Zoshi swallowed his amazement and ran after the flapping crow. He didn’t know where he was, wasn’t sure if he was inside or out, but he did know that this was no place for a street rat.
Crumpet flew through a long row of columns that were as thick as a castle wall. Zoshi slowed, and put his back against marble, edging around a column. More sleek marble, open space, and doors. But in this side hall, stars didn’t sparkle from the ceiling; instead, a storm of energy churned overhead. The crow flew around the whirlpool of lightning, and Zoshi followed the bird’s lead, skirting the unstable weave.
Crumpet landed in front of another large set of doors. The crow croaked, and waited. Zoshi tiptoed towards the door. He felt exposed out in the open, and when he got to the wall, he put his back against the stone, gazing out into the massive space. The emptiness made his head swim.
Crumpet tapped an impatient talon.
Swallowing a well of unease, the boy eyed the handle to the large doors. The moment Zoshi wrapped his hand around the handle, the doors flew open. It happened so fast that they hit the boy square, knocking him flat. A blizzard of ice howled from the opening, pushing him back. Soldiers and robed ones charged from the doorway, tripping over each other as they tried to flee. Snow howled over his head, and ice crept over the marble, cracking and growing, reaching towards the boy.
His breath froze. Zoshi couldn’t breathe. With ice pelting their backs, soldiers turned on each other, and so did the Wise Ones. Energy lashed and a clash of blades burst into the chamber. He scrambled backwards, trying to escape the chaos. It was worse than a tavern brawl.
A fluff of black in the white caught his eye. The boy slipped and crawled towards the crow. Crumpet flapped uselessly on the floor. One of his wings was bent at an odd angle.
Zoshi picked up the crow, tucked him under his arm, and ran, weaving through fighters and sliding under legs, ducking and dodging dying men.
The air at his back stirred with power and screams. He raced towards an open pair of doors at the end of the grand hall. Zoshi did not look back.
A great rasp and creak drowned out the screams. The boy quickened his pace, flying past a pair of mongrel statues. The chamber beyond was all black. Terror scratched at the inside of his skull. The boy kept running. With ice and wind blowing hard at his back, he darted through another gate.
Zoshi hid behind a pillar. Heart thundering, throat dry, he clamped a hand over his own mouth and pulled his legs close.
This new hall was even bigger than the first. The pillars were like trunks in a forest, and furious sounds echoed in the cavernous hall. Crumpet opened his beak, and Zoshi clamped it shut, glaring.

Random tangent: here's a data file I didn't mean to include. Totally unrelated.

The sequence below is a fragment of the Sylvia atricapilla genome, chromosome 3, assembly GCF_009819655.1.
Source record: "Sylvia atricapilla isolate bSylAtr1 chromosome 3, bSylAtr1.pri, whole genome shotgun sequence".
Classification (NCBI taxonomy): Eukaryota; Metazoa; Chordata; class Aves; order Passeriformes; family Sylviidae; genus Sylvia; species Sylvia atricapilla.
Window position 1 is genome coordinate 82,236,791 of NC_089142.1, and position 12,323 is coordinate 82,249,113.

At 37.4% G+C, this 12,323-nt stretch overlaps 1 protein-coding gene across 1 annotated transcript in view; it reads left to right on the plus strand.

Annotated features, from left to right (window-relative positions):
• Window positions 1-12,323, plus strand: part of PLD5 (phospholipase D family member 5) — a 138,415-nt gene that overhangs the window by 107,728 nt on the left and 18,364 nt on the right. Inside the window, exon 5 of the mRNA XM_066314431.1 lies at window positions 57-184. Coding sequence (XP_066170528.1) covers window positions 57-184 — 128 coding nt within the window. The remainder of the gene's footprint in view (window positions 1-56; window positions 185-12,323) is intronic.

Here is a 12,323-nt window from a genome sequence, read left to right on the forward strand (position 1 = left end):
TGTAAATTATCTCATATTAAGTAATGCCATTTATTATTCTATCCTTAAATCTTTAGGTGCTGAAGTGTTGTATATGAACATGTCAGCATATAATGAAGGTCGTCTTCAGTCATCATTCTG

A decisive bang silenced the tumult. Was that the sound of a closing door? Had the gates between the mongrel statues been closed?
Zoshi closed his eyes, willing himself to disappear. He did not want to be trapped in here. Mutilated stone faces ringed each column. Every face was caught in a scream, but eyes had been gouged, noses broken, and tongues crushed. Zoshi rubbed his throat. He knew what it was like to be Silenced, and he didn’t much care for it. No, he could not stay here. Gathering courage, he stuffed the wounded crow under his mantle, freeing up both hands.
With slow care, he edged around the pillar, trying to gain a better vantage point. A harsh, obsidian throne sat at the far end of the great hall. It was as black and dark as the room that he had ran through. Zoshi kept edging around, until he could see the twining gate. It was closed, but he could see through the metal vines. A sleek man, wearing crimson robes, stood alone in the room of black. Zoshi’s breath caught; he knew that man. He was the one who had stood in the ritual circle in the dungeon, the one who had ordered his brothers’ death.
Crumpet poked his head up through his collar, gazing at the man in the room. Zoshi reached for a dagger, but the bird bit his cheek, and he stifled back a cry.
The man extended an arm and turned his hand. The obsidian rock rippled. Zoshi could feel it in the stone beneath his feet, in the air around him, and even in his mind. He backed up a step, and then stopped, rooted in place.
Mist and darkness seeped from the room. It slowly filled the cavernous hall. A multitude of whispering voices tickled his ears. All hushed and sinister, speaking of wicked things.
Blue light flared in the dark, streaming through the stained glass windows high overhead. But when the light hit the sickly fog, it fractured, lighting the mist with an eerie glow.